Legal Article - Business Law

What is Communication of Acceptance in Contract Law?

The timing of a contract can be crucial because up to the point when the contract is made then neither side have obligations. In many cases the contracting period is very short. You pop in the local shop, select a newspaper, pay for it.

Other situations can be different, however. Normally the contract is concluded when the person accepting the offer communicates acceptance to the person making the offer.

So you offer a car for sale at a bargain price and the customer shows an interest. You say to them: 

'Do you want the car for £5,000'. After a sharp intake of breath and much muttering about when the Will is to be sorted out, or the insurance pays out, or what their respective partner is going to do or say, the customer toddles off saying they will think about it. In the meantime another customer comes in and buys the car.

The first customer has no comeback whatsoever since they did not communicate the 'Yes' back to you and therefore there was no binding contract.

Likewise, you offer a trolley jack for sale at a bargain price and the customer shows an interest. You say to them 'Do you want it for £20?' After a sharp intake of breath, the customer toddles off saying they will think about it. In the meantime another comes in and buys the jack.

The first customer has no comeback whatsoever since they did not communicate 'yes' back to you and therefore there was no binding contract.

On the other hand previous case law has established the general rule that communication of acceptance of an offer occurs, in the case of post, when the letter is put in the post-box.

So, in the case above, if the first customer had put a letter in the post-box confirming he/she wanted to buy the car before the second customer came in to buy then the first customer is entitled to the car or claim damages for breach of contract.

Finance deals are another special area. The majority of finance deals for cars are three party agreements - the customer, the dealer and the finance company.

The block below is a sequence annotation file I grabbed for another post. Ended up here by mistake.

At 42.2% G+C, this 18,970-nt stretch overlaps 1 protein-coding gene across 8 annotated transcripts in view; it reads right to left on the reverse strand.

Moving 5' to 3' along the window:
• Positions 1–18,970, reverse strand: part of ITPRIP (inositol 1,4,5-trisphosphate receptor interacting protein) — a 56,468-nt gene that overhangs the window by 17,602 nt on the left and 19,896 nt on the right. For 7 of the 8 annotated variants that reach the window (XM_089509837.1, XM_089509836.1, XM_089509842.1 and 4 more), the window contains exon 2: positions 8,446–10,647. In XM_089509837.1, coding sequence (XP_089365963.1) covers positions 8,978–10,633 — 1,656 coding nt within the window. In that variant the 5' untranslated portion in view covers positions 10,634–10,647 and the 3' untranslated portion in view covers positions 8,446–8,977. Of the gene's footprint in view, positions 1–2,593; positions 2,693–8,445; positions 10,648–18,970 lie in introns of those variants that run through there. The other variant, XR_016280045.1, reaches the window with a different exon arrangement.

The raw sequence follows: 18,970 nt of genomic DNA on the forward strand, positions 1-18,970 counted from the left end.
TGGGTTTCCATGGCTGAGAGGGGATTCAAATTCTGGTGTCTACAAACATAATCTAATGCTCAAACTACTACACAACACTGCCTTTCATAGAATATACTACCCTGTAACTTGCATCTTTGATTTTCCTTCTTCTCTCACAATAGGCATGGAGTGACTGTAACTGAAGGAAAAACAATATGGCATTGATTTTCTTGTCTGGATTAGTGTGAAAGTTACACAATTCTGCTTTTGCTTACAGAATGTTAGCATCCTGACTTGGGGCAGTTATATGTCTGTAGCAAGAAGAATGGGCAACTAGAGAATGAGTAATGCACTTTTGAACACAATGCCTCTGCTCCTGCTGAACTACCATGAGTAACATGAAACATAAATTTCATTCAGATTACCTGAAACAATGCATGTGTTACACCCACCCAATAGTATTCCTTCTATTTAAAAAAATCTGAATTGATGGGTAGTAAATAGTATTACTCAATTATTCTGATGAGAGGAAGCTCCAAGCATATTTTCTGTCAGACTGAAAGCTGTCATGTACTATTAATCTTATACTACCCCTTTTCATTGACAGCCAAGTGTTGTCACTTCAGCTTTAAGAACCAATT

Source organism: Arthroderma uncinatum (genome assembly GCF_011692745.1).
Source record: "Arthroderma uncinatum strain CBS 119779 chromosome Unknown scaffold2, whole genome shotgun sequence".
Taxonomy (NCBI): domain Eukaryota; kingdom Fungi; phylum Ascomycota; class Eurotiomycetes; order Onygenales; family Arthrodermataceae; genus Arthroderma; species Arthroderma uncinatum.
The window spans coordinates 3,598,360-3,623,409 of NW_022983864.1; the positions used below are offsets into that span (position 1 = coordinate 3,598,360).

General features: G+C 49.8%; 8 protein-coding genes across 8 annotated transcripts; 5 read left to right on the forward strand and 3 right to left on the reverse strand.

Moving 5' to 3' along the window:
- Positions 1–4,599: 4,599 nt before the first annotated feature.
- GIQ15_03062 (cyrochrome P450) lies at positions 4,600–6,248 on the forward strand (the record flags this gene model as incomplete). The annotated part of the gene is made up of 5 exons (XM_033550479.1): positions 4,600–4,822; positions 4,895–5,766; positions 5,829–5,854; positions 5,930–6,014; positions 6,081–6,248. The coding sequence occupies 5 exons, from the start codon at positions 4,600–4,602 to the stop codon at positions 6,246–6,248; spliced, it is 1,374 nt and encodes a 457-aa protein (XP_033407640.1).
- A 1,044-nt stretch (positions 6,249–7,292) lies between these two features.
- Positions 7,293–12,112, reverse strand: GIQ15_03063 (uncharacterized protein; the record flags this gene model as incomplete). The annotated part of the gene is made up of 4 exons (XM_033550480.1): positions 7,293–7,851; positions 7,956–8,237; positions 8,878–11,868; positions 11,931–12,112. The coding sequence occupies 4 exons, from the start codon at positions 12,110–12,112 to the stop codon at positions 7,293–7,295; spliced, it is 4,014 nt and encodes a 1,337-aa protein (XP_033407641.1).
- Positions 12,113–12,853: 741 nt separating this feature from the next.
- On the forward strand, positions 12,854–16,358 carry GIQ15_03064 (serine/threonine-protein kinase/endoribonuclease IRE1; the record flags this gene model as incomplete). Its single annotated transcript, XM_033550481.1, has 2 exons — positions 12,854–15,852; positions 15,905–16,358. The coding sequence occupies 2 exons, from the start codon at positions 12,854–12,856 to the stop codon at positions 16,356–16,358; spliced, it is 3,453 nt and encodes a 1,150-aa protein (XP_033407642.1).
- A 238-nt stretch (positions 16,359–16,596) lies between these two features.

It is quite common for the customer and dealer to sign the finance document at the dealer's premises but the document to then be sent to the finance company for signature.

Up until the point that the finance company have signed the document and put in the post the document signed by the three parties, then there is no contract.

This can present some difficulties since customers invariably wish to take the car away once they've signed up.

You are therefore faced with holding the car back until the finance company sign up or letting the car go with the prospect that they may be getting free car hire. The reality is that up until the point that the contract is concluded any one party can pull out of the prospective agreement.

The customer could get free car hire but it sometimes works in the dealer's favour if they have second thoughts about pursuing the deal.

What must be remembered however is that if the prospective deal is cancelled any deposit or part exchange car handed over must be returned to the customer. If the part exchange car has been sold then its value must be returned to the customer.

This can be a further difficulty if the dealer over-allows on the part exchange price for 'creative accounting' reasons and raising the value of the car for sale by an equivalent amount. Customers become very deaf when you try and argue that you over-allowed on the part exchange for their benefit!

Published: 10 Mar 2011

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